Tuesday, July 28, 2009


jeffery mcnary

Nestled in the trendy West Loop-Fulton Market District is one of the city’s newest delights, Ewa Czeremuszkin’s EC Gallery. Here, where the cool mesh with the seasonal; here, where Oprah works and hosts her tent show, Ms. Czeremuszkin grows her dream. In less than a year she has presented one group and four solo exhibitions of new and mid-career abstract painters. Most happen to be either Polish, like her, or trained at academies in Poland.
Czeremuszkin, a graduate of the Academy of Fine Arts in Wroclaw, Poland, holds a masters degree in painting. The simple elegance of the petite EC Gallery, approximately eighteen-feet square, adjoins her studio, and is “a dream of mine being fulfilled,” she says. “This is my life. As an artist I wanted to promote other artists, given the difficulty of placing in galleries. I have selected those who, in my view, merit an exhibition.” She continues, “I have connections and knowledge of European artists who’ve shown in Europe, but not here. So it’s an opportunity both for them to show in the U.S. and for a U.S. audience to see their work.”
One painter to whom the EC has given voice is the prolific Swiss artist Tadeusz Bilecki. Trained at the Academy of Fine Arts in Krakow, Poland, his bold colors and large format paintings illuminated the intimate space with just six works. “The Apparition of a Geisha Suite,” with its visibly over-painted, layered compositions of acrylics on translucent polyester and paper, filled and enlivened the walls of the ‘gallery box’ with its vaulted ceiling. “I saw his work as something that was fresh, different. I’d never seen something like that. It is close to my vision for the place,” Czeremuszkin commented.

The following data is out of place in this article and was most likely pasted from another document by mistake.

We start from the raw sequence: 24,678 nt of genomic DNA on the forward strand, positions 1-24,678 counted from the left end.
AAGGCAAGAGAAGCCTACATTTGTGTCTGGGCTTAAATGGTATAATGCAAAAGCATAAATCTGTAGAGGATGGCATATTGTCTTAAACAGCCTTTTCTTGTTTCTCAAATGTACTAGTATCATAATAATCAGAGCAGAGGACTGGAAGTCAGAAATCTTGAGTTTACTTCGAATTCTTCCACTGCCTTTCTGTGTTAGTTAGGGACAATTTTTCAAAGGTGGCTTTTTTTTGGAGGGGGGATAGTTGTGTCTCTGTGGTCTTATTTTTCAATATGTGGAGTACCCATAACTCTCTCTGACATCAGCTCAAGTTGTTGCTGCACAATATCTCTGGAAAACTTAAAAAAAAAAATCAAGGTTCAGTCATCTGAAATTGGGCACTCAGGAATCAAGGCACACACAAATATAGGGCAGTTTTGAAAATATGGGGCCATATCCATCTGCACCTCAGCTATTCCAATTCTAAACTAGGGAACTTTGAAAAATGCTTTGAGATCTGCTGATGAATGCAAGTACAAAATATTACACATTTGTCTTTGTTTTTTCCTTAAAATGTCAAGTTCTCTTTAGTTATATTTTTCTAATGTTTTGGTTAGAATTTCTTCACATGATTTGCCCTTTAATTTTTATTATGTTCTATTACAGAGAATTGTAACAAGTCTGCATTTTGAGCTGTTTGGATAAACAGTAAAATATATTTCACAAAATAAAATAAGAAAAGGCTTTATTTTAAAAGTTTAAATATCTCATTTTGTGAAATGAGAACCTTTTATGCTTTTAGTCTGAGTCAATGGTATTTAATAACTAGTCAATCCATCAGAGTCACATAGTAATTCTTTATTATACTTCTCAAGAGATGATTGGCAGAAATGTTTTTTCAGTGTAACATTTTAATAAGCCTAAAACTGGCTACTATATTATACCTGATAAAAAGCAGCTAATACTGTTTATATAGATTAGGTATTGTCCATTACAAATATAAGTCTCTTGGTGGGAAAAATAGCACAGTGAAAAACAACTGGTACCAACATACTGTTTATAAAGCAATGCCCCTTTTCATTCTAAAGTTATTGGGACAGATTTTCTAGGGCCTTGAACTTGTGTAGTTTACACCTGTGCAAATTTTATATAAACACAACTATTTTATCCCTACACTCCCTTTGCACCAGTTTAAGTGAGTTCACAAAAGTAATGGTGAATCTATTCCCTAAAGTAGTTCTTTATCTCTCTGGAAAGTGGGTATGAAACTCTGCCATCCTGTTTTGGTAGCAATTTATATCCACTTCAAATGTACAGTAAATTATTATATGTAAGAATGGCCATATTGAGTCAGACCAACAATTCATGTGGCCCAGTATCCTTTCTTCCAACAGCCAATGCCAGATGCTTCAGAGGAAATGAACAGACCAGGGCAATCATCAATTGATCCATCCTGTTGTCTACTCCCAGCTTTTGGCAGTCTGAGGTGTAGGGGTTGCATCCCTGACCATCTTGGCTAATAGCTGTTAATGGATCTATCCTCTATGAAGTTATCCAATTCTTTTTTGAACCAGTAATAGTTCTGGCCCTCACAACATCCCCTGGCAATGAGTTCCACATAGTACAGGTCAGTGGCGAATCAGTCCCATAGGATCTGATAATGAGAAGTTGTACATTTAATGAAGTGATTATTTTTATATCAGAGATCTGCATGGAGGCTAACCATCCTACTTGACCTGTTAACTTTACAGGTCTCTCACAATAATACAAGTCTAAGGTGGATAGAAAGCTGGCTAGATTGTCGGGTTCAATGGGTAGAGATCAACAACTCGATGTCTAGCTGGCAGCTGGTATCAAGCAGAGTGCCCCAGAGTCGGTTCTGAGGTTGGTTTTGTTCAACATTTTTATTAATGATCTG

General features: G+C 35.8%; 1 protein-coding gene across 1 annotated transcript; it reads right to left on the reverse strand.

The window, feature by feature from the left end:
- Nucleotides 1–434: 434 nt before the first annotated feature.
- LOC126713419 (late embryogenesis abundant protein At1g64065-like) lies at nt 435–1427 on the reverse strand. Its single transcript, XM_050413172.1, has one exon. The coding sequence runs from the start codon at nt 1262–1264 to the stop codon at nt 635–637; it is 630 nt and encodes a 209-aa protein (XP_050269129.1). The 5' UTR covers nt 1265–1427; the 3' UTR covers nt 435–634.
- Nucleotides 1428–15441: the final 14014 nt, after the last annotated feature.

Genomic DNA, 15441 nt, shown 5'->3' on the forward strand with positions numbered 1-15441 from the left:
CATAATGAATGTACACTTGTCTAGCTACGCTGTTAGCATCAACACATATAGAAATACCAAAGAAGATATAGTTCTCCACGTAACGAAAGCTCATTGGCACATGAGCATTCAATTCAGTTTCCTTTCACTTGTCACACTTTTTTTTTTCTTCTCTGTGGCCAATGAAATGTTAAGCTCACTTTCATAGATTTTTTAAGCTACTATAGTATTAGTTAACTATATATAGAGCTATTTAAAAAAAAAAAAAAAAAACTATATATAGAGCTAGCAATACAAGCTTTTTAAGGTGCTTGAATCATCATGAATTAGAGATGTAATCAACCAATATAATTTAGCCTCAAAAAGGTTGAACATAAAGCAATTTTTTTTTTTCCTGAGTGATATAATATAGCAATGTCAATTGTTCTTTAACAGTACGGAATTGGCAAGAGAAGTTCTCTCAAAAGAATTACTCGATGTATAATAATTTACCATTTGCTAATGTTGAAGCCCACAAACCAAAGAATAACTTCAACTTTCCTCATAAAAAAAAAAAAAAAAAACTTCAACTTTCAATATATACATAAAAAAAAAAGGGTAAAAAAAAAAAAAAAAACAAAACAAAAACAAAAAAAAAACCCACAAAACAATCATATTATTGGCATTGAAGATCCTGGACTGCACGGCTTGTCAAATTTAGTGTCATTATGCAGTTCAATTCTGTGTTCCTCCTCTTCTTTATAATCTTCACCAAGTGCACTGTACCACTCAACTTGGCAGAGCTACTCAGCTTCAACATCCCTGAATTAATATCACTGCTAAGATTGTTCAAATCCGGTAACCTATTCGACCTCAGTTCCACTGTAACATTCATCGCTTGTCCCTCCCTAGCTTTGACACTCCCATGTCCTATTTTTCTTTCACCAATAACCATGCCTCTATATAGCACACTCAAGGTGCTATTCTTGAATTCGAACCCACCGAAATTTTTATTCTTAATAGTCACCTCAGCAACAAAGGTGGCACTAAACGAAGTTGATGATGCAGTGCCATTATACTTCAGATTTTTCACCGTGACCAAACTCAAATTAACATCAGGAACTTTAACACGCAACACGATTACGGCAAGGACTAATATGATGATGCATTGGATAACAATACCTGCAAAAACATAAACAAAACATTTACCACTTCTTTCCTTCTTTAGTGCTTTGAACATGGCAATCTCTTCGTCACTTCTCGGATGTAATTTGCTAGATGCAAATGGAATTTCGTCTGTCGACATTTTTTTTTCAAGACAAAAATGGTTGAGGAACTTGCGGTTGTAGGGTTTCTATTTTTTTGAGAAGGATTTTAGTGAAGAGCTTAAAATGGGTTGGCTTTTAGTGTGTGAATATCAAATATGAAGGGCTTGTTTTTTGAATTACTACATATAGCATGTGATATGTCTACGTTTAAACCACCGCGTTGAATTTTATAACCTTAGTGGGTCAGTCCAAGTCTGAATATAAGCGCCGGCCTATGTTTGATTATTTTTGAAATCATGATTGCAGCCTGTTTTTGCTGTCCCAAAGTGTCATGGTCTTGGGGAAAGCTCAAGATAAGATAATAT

Currently works by Jola Jastrzab, another Academy of Fine Arts, Krakow alumni, decorate the exposed brick walls of the gallery. Her minimalist-abstracts hold few lines and singular color. They strive to electrify a style of hieroglyphs and allegorical concepts minus the parables that may well define such pieces. Her brush strokes tend to bash the canvas and paper, with such works fitting well, in both style and substance in this hip, up-close engagement.
In its brief tenure on the scene, EC has presented the work of Alina Ignatowsky, photographer Paul Kowalow, and a group show including the work of Beata Garanty, Agata Czeremuszkin (Ewa’s sister), and Czeremuszkin herself, whose ethereal work has clear influences of Rothko and Cy Twombly.

All art Polish, however, is not her mantra. The artist/dealer backs away from the works of radical artist Artur Zmijewski and his current movement in Poland. “When I look at something, as an aesthetic person, I enjoy looking at the latest stuff, but I don’t like sad art, tragedy. Art,” she says, is for people to enjoy. Life is sometimes so sad, people should have something to enjoy.”
Big plans for future exhibits are in the works. “I’m always looking for something new, something international, something not shown in other places,” she added. “And this location is just great for art. It’s close to home,” she laughs. (Jeffery McNary)
EC Gallery

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